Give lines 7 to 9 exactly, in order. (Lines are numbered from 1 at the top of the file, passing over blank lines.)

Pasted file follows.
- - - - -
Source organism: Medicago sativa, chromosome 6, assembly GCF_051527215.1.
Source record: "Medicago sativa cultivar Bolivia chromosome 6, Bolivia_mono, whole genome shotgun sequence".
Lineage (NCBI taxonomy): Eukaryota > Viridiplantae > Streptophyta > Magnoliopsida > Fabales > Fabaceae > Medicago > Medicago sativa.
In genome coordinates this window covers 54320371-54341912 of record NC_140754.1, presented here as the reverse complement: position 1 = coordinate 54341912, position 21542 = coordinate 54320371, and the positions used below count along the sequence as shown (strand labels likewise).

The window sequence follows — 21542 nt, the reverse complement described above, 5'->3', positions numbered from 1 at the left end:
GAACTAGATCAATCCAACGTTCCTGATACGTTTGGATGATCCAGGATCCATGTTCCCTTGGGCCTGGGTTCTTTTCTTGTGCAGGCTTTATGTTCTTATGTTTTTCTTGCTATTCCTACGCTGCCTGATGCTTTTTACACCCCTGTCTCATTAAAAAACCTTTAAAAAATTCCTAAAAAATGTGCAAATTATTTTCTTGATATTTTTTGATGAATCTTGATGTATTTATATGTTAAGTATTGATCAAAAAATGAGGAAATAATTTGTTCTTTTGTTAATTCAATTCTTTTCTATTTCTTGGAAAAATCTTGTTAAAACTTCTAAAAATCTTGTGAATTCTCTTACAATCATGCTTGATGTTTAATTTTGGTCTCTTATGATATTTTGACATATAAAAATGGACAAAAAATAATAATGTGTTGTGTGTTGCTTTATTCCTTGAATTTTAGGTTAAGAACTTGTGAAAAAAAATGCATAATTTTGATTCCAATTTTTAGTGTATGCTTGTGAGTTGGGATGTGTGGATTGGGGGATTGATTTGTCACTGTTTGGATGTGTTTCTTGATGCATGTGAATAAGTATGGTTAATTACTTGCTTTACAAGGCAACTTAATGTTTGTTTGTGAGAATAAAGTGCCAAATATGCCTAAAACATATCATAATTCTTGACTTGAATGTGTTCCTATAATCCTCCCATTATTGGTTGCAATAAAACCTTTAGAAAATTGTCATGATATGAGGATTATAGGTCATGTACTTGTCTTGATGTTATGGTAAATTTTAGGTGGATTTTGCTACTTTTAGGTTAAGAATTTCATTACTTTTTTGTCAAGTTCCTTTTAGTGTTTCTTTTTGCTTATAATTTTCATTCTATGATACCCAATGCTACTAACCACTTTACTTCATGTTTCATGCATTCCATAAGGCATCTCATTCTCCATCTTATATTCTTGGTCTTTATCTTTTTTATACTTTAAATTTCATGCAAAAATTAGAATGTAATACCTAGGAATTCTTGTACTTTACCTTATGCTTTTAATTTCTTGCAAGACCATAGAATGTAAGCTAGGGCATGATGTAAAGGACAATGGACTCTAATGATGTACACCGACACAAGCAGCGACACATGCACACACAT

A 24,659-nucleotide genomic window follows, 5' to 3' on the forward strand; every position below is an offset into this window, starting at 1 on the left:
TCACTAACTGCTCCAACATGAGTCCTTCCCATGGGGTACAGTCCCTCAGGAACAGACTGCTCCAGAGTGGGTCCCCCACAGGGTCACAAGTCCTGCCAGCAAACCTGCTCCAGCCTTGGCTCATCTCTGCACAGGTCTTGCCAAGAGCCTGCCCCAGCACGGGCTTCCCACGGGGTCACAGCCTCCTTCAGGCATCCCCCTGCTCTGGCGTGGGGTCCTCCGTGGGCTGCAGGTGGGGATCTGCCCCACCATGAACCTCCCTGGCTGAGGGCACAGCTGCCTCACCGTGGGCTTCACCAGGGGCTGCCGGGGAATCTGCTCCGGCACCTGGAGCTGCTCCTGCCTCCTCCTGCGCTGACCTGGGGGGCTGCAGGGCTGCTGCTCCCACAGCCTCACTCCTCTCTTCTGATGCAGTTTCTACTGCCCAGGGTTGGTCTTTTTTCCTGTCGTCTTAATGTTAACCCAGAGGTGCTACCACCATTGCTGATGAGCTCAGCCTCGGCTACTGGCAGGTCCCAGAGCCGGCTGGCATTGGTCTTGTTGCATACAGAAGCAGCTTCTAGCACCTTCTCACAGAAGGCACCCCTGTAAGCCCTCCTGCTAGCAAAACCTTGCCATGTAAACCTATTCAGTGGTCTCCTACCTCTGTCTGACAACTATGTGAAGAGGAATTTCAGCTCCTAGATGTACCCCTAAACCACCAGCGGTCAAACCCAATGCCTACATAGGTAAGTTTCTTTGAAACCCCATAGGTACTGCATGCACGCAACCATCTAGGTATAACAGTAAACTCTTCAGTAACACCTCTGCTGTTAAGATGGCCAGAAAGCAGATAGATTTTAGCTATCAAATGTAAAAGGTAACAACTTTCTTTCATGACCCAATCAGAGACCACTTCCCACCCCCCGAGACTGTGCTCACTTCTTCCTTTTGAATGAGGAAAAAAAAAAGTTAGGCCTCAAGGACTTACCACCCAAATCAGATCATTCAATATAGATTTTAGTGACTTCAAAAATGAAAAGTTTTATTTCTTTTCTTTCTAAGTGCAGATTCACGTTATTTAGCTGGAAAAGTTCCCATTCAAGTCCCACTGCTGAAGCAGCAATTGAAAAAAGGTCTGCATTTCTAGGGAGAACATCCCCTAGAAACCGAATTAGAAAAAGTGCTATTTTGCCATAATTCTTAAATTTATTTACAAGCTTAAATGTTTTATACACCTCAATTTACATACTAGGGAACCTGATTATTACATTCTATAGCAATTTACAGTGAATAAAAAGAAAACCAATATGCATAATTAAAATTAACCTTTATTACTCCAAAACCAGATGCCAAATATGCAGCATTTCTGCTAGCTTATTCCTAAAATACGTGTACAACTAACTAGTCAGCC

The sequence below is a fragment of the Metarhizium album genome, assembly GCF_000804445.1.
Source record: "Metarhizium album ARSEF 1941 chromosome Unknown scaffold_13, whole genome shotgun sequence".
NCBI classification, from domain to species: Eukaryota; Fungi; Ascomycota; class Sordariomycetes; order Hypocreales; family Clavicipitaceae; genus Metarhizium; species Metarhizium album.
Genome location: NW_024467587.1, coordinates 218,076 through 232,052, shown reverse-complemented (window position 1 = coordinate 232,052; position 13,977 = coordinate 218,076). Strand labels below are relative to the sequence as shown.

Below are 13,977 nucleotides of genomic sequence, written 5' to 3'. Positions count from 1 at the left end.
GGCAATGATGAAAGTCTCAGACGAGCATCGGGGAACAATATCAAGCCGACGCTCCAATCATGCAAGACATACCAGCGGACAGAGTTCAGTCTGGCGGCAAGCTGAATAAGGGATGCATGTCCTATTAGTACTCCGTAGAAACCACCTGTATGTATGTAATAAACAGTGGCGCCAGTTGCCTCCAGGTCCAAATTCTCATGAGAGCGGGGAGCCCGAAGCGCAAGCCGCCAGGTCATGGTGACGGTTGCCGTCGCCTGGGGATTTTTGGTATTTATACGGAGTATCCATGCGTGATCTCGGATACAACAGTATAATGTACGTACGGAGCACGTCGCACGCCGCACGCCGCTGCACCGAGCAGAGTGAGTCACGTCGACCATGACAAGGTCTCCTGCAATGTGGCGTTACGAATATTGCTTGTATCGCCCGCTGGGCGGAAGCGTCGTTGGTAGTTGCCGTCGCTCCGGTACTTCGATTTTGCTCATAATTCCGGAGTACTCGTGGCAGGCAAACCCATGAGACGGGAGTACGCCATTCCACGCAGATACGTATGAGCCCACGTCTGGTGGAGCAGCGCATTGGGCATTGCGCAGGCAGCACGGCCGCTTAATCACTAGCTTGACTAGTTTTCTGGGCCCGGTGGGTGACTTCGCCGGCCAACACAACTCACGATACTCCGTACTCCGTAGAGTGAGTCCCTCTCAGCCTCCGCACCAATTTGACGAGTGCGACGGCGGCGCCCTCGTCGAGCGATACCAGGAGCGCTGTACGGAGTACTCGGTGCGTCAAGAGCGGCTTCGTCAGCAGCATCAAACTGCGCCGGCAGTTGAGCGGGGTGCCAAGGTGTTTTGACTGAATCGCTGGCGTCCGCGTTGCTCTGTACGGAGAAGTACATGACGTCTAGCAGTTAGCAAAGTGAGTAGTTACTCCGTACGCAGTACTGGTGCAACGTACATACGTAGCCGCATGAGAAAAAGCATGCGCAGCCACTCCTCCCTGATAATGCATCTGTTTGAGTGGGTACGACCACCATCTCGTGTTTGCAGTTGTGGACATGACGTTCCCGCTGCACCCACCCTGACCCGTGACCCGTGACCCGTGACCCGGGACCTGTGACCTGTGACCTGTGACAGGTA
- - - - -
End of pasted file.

A 24,659-nucleotide genomic window follows, 5' to 3' on the forward strand; every position below is an offset into this window, starting at 1 on the left:
TCACTAACTGCTCCAACATGAGTCCTTCCCATGGGGTACAGTCCCTCAGGAACAGACTGCTCCAGAGTGGGTCCCCCACAGGGTCACAAGTCCTGCCAGCAAACCTGCTCCAGCCTTGGCTCATCTCTGCACAGGTCTTGCCAAGAGCCTGCCCCAGCACGGGCTTCCCACGGGGTCACAGCCTCCTTCAGGCATCCCCCTGCTCTGGCGTGGGGTCCTCCGTGGGCTGCAGGTGGGGATCTGCCCCACCATGAACCTCCCTGGCTGAGGGCACAGCTGCCTCACCGTGGGCTTCACCAGGGGCTGCCGGGGAATCTGCTCCGGCACCTGGAGCTGCTCCTGCCTCCTCCTGCGCTGACCTGGGGGGCTGCAGGGCTGCTGCTCCCACAGCCTCACTCCTCTCTTCTGATGCAGTTTCTACTGCCCAGGGTTGGTCTTTTTTCCTGTCGTCTTAATGTTAACCCAGAGGTGCTACCACCATTGCTGATGAGCTCAGCCTCGGCTACTGGCAGGTCCCAGAGCCGGCTGGCATTGGTCTTGTTGCATACAGAAGCAGCTTCTAGCACCTTCTCACAGAAGGCACCCCTGTAAGCCCTCCTGCTAGCAAAACCTTGCCATGTAAACCTATTCAGTGGTCTCCTACCTCTGTCTGACAACTATGTGAAGAGGAATTTCAGCTCCTAGATGTACCCCTAAACCACCAGCGGTCAAACCCAATGCCTACATAGGTAAGTTTCTTTGAAACCCCATAGGTACTGCATGCACGCAACCATCTAGGTATAACAGTAAACTCTTCAGTAACACCTCTGCTGTTAAGATGGCCAGAAAGCAGATAGATTTTAGCTATCAAATGTAAAAGGTAACAACTTTCTTTCATGACCCAATCAGAGACCACTTCCCACCCCCCGAGACTGTGCTCACTTCTTCCTTTTGAATGAGGAAAAAAAAAAGTTAGGCCTCAAGGACTTACCACCCAAATCAGATCATTCAATATAGATTTTAGTGACTTCAAAAATGAAAAGTTTTATTTCTTTTCTTTCTAAGTGCAGATTCACGTTATTTAGCTGGAAAAGTTCCCATTCAAGTCCCACTGCTGAAGCAGCAATTGAAAAAAGGTCTGCATTTCTAGGGAGAACATCCCCTAGAAACCGAATTAGAAAAAGTGCTATTTTGCCATAATTCTTAAATTTATTTACAAGCTTAAATGTTTTATACACCTCAATTTACATACTAGGGAACCTGATTATTACATTCTATAGCAATTTACAGTGAATAAAAAGAAAACCAATATGCATAATTAAAATTAACCTTTATTACTCCAAAACCAGATGCCAAATATGCAGCATTTCTGCTAGCTTATTCCTAAAATACGTGTACAACTAACTAGTCAGCC

The sequence below is a fragment of the Metarhizium album genome, assembly GCF_000804445.1.